Ketamine 'alternative' referred to drug experts
This was published under the 2010 to 2015 Conservative and Liberal Democrat coalition government
The government has sought advice from independent drug experts on whether to temporarily ban a substance being sold as 'safe ketamine'.
The Home office has referred methoxetamine (also known as mexxy or MXE) to the advisory council on the misuse of drugs (ACMD) for its views on controlling it under a new temporary control power.
The move comes in light of concern about the potential harms of the substance and its availability in the UK, where it is being advertised and sold as a safe alternative to the class C drug ketamine.
The ACMD now has up to 20 working days to investigate the substance and make a recommendation to the government whether methoxetamine should be subject to a temporary drug class order, which would make the substance illegal for 12 months.
If an order is introduced, the ACMD will continue to investigate its harms and within 12 months advise the government whether methoxetamine should be placed under permanent control under the misuse of drugs act 1971.
Minister for crime prevention and antisocial behaviour reduction Lord Henley said:
‘We have become increasingly concerned at the potential harms of methoxetamine, and continue to work with our drug experts on the ACMD to decide on the best way to protect public health.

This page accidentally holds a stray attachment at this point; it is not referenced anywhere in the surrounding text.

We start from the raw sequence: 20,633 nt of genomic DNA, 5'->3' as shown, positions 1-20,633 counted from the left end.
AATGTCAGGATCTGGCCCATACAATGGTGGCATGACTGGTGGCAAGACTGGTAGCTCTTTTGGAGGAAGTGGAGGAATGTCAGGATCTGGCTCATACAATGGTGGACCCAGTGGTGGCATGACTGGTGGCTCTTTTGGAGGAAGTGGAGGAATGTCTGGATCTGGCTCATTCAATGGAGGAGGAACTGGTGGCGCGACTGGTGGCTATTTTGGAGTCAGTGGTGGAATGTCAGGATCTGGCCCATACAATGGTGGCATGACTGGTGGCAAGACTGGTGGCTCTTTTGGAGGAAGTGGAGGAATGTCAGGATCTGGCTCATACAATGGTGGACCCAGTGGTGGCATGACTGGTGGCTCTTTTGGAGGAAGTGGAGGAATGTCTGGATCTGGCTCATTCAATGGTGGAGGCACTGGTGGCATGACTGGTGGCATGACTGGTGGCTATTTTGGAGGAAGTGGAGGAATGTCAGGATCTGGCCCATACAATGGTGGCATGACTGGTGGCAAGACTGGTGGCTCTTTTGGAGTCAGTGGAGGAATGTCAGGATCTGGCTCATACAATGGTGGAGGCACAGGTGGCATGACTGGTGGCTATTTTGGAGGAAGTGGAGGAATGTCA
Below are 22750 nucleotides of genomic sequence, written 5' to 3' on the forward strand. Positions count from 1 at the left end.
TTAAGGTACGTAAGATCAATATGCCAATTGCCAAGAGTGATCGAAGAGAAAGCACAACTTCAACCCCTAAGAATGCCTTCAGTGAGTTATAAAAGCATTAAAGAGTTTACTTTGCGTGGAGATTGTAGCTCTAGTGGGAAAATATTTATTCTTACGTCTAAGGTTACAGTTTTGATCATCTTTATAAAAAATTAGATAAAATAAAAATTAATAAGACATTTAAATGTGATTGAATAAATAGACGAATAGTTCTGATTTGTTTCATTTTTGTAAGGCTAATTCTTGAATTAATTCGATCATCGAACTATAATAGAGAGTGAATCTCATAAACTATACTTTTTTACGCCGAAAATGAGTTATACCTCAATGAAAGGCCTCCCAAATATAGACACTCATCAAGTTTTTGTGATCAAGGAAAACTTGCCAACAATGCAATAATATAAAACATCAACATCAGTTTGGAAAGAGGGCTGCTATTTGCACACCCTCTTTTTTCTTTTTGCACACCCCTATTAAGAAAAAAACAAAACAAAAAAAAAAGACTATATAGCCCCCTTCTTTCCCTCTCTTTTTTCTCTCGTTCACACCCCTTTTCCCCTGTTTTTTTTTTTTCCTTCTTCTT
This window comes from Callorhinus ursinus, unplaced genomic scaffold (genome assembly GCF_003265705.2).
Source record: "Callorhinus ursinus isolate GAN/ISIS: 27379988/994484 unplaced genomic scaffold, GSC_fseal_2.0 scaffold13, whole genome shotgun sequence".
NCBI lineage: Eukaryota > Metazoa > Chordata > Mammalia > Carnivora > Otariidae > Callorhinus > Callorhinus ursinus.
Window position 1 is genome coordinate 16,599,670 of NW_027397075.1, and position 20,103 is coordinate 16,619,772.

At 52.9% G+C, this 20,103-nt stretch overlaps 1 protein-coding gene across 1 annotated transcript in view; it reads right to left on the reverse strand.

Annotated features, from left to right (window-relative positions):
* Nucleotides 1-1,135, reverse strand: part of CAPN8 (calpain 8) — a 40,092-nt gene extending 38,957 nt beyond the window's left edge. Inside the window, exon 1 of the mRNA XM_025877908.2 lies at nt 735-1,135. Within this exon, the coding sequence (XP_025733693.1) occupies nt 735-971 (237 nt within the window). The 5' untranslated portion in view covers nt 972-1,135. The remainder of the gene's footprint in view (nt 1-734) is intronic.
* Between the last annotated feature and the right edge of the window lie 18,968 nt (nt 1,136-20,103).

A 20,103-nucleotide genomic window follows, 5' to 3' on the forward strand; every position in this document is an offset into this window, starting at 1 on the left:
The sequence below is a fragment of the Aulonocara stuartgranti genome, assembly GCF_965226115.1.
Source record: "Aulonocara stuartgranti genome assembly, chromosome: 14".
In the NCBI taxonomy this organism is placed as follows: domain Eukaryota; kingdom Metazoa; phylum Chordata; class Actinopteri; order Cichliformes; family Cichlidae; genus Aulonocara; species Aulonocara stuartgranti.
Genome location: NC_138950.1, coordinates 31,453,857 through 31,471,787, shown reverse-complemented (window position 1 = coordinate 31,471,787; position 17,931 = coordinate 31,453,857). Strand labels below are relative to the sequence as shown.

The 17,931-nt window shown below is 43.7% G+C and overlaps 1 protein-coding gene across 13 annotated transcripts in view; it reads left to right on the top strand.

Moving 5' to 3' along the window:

‘Methoxetamine is one of the new psychoactive substances that has been identified by our forensic early warning system, which detects new substances in the UK.
‘It is important for those considering using these drugs to understand that just because a substance is legal, it does not mean it is safe and should not be seen as a safer alternative to illegal substances.’
Notes to editors
1. The government’s referral letter to the advisory council on the misuse of drugs (ACMD), and more about the council can be found at: www.homeoffice.gov.uk/agencies-public-bodies/acmd/
2. The power to make a temporary drug class order, introduced through the police reform and social responsibility act 2011 in November 2011, gives the home secretary the authority to control any substance (known then as a temporary class drug) considered harmful or potentially harmful informed by the ACMD’s initial advice while the council prepares more detailed advice to government. Parliamentary approval is then sought.
3. More information about TDCOs can be found at: www.homeoffice.gov.uk/publications/alcohol-drugs/drugs/temporary-class-drug-factsheet
4. This substance was identified in the home office’s forensic early warning system (FEWS) which has improved the government’s ability to identify new drugs available into the UK. It was launched because of the increasing number of ‘legal highs’ entering the UK. It includes developing a co-ordinated UK-wide approach to laboratory testing and analysis of drug seizures, as well as wider test purchasing.
5. The home office has also been gathering further information about methoxetamine from a range of stakeholders through its drugs early warning system (DEWS), which is a network of specialist experts and organisations with an interest in drug issues. This is the first time that DEWS has been used.
6. The government launched its drug strategy in December 2010 which can be found here: http://www.homeoffice.gov.uk/drugs/drug-strategy-2010/
7. For further information please contact the home office press office on 020 7035 3535.
Published: 6 March 2012
From: Home Office